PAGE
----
Georgia Power has begun the process of loading fuel into the Vogtle plant’s Unit 4 reactor, the company announced yesterday, marking another pivotal milestone toward commercial operation of the second of the facility’s two new units.
Authorization for fuel load arrived July 28 via a Nuclear Regulatory Commission NRC letter to Vogtle operator Southern Nuclear verifying the company’s July 20 notification to the agency that all 364 inspections, tests, and analyses for the unit had been performed and all acceptance criteria met—a prerequisite for commencing fuel load.
During the fuel loading process, nuclear technicians from reactor supplier Westinghouse and Southern Nuclear operators will install 157 fuel assemblies into the Vogtle-4 reactor core.
Next is startup testing, which is designed to demonstrate the integrated operation of the primary coolant system and steam supply system at design temperature and pressure with fuel inside the reactor. Operators will also bring the plant from cold shutdown to initial criticality, synchronize the unit to the electric grid, and systematically raise power to 100 percent.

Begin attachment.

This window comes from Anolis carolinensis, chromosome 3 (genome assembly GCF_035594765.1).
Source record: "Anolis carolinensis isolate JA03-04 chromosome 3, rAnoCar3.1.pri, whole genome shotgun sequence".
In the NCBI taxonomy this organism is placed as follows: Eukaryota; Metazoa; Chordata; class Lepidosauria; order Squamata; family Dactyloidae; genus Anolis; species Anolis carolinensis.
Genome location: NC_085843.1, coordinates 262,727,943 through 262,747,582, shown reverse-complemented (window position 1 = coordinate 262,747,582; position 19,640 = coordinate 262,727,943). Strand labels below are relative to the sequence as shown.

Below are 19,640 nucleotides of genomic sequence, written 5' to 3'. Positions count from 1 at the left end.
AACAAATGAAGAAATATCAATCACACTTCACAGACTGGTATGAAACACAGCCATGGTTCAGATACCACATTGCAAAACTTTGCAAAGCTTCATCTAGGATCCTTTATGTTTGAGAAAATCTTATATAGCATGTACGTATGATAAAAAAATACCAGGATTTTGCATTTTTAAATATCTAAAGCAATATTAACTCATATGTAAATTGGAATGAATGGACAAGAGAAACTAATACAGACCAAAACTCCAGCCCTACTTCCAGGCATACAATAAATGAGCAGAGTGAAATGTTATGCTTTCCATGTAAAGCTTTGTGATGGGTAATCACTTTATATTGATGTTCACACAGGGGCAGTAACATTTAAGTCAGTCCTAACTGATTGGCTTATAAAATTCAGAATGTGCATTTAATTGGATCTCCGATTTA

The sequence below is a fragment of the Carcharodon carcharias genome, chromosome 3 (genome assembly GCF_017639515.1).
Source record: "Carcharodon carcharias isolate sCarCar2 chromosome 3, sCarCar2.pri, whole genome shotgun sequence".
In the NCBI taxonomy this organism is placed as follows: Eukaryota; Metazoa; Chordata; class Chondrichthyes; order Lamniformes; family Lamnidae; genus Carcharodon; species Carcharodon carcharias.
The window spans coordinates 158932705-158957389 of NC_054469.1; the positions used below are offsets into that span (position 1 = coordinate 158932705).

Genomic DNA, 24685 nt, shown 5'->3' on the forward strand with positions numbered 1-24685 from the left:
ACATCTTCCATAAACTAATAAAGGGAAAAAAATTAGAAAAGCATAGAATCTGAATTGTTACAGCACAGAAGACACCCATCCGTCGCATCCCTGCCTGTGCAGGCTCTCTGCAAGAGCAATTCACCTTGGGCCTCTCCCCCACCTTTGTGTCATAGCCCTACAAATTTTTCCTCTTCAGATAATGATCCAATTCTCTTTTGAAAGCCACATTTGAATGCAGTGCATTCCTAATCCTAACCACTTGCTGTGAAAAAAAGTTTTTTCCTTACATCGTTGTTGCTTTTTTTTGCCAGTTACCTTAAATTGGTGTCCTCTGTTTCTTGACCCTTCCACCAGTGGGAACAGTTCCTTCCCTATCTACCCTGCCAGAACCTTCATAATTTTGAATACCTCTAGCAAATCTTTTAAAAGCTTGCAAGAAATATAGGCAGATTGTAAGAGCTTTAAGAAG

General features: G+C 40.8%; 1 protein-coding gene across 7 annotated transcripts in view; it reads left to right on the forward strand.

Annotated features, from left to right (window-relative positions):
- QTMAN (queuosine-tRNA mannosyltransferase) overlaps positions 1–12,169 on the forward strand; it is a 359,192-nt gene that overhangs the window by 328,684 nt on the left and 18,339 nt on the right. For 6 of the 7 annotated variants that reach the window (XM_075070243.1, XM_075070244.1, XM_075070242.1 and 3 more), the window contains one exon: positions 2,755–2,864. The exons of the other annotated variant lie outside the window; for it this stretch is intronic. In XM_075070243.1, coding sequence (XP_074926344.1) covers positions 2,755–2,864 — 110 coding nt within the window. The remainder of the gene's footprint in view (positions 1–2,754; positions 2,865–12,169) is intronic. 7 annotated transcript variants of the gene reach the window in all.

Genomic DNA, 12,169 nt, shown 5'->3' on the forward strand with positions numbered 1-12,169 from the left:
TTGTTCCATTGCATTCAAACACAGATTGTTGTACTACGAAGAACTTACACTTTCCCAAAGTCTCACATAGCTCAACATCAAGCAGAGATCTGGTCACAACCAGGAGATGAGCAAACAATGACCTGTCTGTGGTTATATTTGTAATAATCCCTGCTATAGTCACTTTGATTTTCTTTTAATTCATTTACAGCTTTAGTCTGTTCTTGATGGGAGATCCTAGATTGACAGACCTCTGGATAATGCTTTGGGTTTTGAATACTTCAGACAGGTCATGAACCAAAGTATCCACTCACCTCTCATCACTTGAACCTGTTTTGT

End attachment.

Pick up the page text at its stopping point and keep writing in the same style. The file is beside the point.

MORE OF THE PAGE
Vogtle-4 is projected to be placed in service late in fourth quarter 2023 or first quarter 2024.
In case you’ve been in a coma: Unit 3 at Vogtle entered commercial operation on July 31, becoming the first newly constructed power reactor in the United States in more than 30 years and the nation’s first Gen III+ AP1000 unit to be placed into service. The new unit joined Vogtle-1 and -2, 1,169-MWe four-loop pressurized water reactors that entered service in the late 1980s.
Both Vogtle-3 and -4 sport a net capacity of 1,100 MWe and are capable of powering an estimated 500,000 homes and businesses. According to Georgia Power, once Vogtle-4 joins Units 1–3 on line, the Waynesboro, Ga., nuclear facility will be the largest generator of clean energy in the United States.